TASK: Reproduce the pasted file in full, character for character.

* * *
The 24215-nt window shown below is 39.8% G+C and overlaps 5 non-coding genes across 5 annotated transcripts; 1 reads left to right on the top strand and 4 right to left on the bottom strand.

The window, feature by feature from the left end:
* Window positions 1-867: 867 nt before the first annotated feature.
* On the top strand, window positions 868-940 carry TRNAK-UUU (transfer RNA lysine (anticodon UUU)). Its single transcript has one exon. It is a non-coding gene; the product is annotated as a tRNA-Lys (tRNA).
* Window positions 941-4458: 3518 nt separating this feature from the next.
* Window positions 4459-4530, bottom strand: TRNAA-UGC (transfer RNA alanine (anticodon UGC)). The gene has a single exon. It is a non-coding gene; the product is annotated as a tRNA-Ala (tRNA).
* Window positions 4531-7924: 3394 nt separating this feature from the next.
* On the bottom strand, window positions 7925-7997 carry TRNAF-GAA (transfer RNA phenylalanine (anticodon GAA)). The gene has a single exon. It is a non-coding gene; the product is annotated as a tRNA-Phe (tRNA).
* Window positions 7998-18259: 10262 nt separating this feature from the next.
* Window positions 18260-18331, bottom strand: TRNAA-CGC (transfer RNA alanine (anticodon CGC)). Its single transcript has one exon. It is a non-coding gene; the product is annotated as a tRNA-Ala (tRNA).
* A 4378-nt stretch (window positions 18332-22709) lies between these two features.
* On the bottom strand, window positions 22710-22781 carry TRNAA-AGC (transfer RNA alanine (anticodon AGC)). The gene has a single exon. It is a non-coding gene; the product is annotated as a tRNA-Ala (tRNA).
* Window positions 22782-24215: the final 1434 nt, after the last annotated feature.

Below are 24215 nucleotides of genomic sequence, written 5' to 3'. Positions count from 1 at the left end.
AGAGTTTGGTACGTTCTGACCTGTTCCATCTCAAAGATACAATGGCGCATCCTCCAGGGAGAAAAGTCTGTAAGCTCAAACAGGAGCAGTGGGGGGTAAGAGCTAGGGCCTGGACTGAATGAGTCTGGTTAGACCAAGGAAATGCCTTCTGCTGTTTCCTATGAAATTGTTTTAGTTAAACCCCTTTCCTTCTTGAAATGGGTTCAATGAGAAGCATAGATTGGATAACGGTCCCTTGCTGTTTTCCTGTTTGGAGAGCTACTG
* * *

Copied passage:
The 24215-nt window shown below is 39.8% G+C and overlaps 5 non-coding genes across 5 annotated transcripts; 1 reads left to right on the top strand and 4 right to left on the bottom strand.

The window, feature by feature from the left end:
* Window positions 1-867: 867 nt before the first annotated feature.
* On the top strand, window positions 868-940 carry TRNAK-UUU (transfer RNA lysine (anticodon UUU)). Its single transcript has one exon. It is a non-coding gene; the product is annotated as a tRNA-Lys (tRNA).
* Window positions 941-4458: 3518 nt separating this feature from the next.
* Window positions 4459-4530, bottom strand: TRNAA-UGC (transfer RNA alanine (anticodon UGC)). The gene has a single exon. It is a non-coding gene; the product is annotated as a tRNA-Ala (tRNA).
* Window positions 4531-7924: 3394 nt separating this feature from the next.
* On the bottom strand, window positions 7925-7997 carry TRNAF-GAA (transfer RNA phenylalanine (anticodon GAA)). The gene has a single exon. It is a non-coding gene; the product is annotated as a tRNA-Phe (tRNA).
* Window positions 7998-18259: 10262 nt separating this feature from the next.
* Window positions 18260-18331, bottom strand: TRNAA-CGC (transfer RNA alanine (anticodon CGC)). Its single transcript has one exon. It is a non-coding gene; the product is annotated as a tRNA-Ala (tRNA).
* A 4378-nt stretch (window positions 18332-22709) lies between these two features.
* On the bottom strand, window positions 22710-22781 carry TRNAA-AGC (transfer RNA alanine (anticodon AGC)). The gene has a single exon. It is a non-coding gene; the product is annotated as a tRNA-Ala (tRNA).
* Window positions 22782-24215: the final 1434 nt, after the last annotated feature.

Below are 24215 nucleotides of genomic sequence, written 5' to 3'. Positions count from 1 at the left end.
AGAGTTTGGTACGTTCTGACCTGTTCCATCTCAAAGATACAATGGCGCATCCTCCAGGGAGAAAAGTCTGTAAGCTCAAACAGGAGCAGTGGGGGGTAAGAGCTAGGGCCTGGACTGAATGAGTCTGGTTAGACCAAGGAAATGCCTTCTGCTGTTTCCTATGAAATTGTTTTAGTTAAACCCCTTTCCTTCTTGAAATGGGTTCAATGAGAAGCATAGATTGGATAACGGTCCCTTGCTGTTTTCCTGTTTGGAGAGCTACTG